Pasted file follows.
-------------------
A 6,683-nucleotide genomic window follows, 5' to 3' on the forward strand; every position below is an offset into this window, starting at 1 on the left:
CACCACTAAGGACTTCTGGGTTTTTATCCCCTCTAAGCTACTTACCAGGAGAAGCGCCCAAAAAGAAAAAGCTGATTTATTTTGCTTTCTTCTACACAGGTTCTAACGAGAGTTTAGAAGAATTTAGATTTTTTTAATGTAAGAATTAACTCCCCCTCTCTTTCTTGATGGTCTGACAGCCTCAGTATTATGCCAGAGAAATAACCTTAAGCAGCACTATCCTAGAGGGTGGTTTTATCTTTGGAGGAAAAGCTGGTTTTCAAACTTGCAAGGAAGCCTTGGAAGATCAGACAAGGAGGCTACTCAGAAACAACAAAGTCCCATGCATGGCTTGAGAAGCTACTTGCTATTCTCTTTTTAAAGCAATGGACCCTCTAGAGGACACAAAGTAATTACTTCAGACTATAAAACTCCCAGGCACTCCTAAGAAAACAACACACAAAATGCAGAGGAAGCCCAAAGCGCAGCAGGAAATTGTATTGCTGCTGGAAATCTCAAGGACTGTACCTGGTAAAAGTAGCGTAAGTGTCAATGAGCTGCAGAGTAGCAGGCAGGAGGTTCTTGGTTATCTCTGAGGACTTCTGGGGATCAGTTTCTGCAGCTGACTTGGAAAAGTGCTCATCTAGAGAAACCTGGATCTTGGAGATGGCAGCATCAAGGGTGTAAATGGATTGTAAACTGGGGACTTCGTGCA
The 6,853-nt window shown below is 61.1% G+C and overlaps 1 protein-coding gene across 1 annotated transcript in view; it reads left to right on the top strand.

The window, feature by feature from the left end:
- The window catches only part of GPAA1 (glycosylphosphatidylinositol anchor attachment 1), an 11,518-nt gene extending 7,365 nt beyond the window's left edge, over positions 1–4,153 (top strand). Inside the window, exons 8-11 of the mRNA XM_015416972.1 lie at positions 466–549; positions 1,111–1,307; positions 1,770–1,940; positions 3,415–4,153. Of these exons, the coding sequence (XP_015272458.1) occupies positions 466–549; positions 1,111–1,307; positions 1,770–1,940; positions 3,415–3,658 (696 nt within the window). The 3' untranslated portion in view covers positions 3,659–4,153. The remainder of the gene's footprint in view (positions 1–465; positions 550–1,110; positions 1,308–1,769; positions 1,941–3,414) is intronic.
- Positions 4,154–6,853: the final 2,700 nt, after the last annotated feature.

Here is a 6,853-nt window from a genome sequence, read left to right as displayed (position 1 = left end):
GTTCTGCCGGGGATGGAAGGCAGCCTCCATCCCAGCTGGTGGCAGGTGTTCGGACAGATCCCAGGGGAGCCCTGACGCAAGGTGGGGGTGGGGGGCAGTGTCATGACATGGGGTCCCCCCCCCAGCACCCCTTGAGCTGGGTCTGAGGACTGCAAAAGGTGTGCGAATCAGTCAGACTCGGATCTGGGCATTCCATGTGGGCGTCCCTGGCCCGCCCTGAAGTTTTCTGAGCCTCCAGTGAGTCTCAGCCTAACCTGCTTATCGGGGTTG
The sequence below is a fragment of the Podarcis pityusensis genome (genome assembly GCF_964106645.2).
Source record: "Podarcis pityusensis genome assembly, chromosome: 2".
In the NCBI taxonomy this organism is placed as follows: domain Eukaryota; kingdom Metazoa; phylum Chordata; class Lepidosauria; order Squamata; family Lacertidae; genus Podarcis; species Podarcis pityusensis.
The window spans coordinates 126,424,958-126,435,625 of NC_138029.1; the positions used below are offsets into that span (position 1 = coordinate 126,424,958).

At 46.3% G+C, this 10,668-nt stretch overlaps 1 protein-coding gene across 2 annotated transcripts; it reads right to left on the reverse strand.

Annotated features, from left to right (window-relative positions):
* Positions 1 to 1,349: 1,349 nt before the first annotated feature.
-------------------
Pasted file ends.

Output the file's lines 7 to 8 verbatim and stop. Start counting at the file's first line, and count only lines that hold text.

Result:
Here is a 6,853-nt window from a genome sequence, read left to right as displayed (position 1 = left end):
GTTCTGCCGGGGATGGAAGGCAGCCTCCATCCCAGCTGGTGGCAGGTGTTCGGACAGATCCCAGGGGAGCCCTGACGCAAGGTGGGGGTGGGGGGCAGTGTCATGACATGGGGTCCCCCCCCCAGCACCCCTTGAGCTGGGTCTGAGGACTGCAAAAGGTGTGCGAATCAGTCAGACTCGGATCTGGGCATTCCATGTGGGCGTCCCTGGCCCGCCCTGAAGTTTTCTGAGCCTCCAGTGAGTCTCAGCCTAACCTGCTTATCGGGGTTG